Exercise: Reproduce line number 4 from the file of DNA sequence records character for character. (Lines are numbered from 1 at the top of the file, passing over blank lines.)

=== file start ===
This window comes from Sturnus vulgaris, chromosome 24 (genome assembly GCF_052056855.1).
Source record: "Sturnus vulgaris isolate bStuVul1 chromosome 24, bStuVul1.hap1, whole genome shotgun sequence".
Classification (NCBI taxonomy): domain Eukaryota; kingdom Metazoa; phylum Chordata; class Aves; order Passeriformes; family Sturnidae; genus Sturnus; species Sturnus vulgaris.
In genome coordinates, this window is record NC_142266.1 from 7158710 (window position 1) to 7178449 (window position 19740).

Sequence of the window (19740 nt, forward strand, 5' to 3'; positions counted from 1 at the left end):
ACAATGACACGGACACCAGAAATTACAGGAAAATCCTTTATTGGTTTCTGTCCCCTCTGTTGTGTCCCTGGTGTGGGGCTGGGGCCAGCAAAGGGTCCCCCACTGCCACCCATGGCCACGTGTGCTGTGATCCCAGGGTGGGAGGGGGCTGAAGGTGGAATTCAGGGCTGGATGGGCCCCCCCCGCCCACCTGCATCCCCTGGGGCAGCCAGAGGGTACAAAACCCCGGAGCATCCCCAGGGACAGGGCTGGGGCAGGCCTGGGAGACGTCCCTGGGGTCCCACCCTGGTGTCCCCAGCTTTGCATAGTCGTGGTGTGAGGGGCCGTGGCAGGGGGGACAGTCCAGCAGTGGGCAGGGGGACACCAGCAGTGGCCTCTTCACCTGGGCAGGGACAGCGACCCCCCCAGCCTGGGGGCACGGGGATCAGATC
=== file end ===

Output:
In genome coordinates, this window is record NC_142266.1 from 7158710 (window position 1) to 7178449 (window position 19740).